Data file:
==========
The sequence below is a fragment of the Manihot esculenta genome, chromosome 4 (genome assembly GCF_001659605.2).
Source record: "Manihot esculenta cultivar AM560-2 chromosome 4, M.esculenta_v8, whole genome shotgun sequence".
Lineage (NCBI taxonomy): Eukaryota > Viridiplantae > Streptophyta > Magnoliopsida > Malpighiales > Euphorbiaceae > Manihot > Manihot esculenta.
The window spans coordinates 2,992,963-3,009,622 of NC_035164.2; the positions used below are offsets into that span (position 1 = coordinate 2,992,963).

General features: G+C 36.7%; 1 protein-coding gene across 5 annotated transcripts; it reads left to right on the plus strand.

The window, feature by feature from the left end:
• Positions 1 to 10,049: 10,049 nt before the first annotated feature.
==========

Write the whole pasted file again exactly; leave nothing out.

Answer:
The sequence below is a fragment of the Manihot esculenta genome, chromosome 4 (genome assembly GCF_001659605.2).
Source record: "Manihot esculenta cultivar AM560-2 chromosome 4, M.esculenta_v8, whole genome shotgun sequence".
Lineage (NCBI taxonomy): Eukaryota > Viridiplantae > Streptophyta > Magnoliopsida > Malpighiales > Euphorbiaceae > Manihot > Manihot esculenta.
The window spans coordinates 2,992,963-3,009,622 of NC_035164.2; the positions used below are offsets into that span (position 1 = coordinate 2,992,963).

General features: G+C 36.7%; 1 protein-coding gene across 5 annotated transcripts; it reads left to right on the plus strand.

The window, feature by feature from the left end:
• Positions 1 to 10,049: 10,049 nt before the first annotated feature.